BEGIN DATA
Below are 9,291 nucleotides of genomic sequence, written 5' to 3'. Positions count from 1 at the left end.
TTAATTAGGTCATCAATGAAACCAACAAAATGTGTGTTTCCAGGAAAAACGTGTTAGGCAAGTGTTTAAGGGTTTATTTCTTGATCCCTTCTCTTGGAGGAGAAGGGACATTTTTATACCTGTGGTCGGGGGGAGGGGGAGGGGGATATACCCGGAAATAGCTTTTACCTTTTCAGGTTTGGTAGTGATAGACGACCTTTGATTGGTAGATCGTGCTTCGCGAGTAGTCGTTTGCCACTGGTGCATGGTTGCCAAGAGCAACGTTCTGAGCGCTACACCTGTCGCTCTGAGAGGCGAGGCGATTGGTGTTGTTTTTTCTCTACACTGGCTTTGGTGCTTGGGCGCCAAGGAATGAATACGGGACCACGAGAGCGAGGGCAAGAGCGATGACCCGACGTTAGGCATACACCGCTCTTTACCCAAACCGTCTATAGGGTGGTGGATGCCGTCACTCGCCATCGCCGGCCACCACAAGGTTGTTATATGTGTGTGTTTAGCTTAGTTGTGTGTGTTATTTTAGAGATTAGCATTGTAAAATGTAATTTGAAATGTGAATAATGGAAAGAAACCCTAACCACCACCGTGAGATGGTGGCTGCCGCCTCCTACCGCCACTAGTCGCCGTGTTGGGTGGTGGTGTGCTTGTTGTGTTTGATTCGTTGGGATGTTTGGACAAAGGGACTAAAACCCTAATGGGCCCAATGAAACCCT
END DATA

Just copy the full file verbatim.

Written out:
Below are 9,291 nucleotides of genomic sequence, written 5' to 3'. Positions count from 1 at the left end.
TTAATTAGGTCATCAATGAAACCAACAAAATGTGTGTTTCCAGGAAAAACGTGTTAGGCAAGTGTTTAAGGGTTTATTTCTTGATCCCTTCTCTTGGAGGAGAAGGGACATTTTTATACCTGTGGTCGGGGGGAGGGGGAGGGGGATATACCCGGAAATAGCTTTTACCTTTTCAGGTTTGGTAGTGATAGACGACCTTTGATTGGTAGATCGTGCTTCGCGAGTAGTCGTTTGCCACTGGTGCATGGTTGCCAAGAGCAACGTTCTGAGCGCTACACCTGTCGCTCTGAGAGGCGAGGCGATTGGTGTTGTTTTTTCTCTACACTGGCTTTGGTGCTTGGGCGCCAAGGAATGAATACGGGACCACGAGAGCGAGGGCAAGAGCGATGACCCGACGTTAGGCATACACCGCTCTTTACCCAAACCGTCTATAGGGTGGTGGATGCCGTCACTCGCCATCGCCGGCCACCACAAGGTTGTTATATGTGTGTGTTTAGCTTAGTTGTGTGTGTTATTTTAGAGATTAGCATTGTAAAATGTAATTTGAAATGTGAATAATGGAAAGAAACCCTAACCACCACCGTGAGATGGTGGCTGCCGCCTCCTACCGCCACTAGTCGCCGTGTTGGGTGGTGGTGTGCTTGTTGTGTTTGATTCGTTGGGATGTTTGGACAAAGGGACTAAAACCCTAATGGGCCCAATGAAACCCT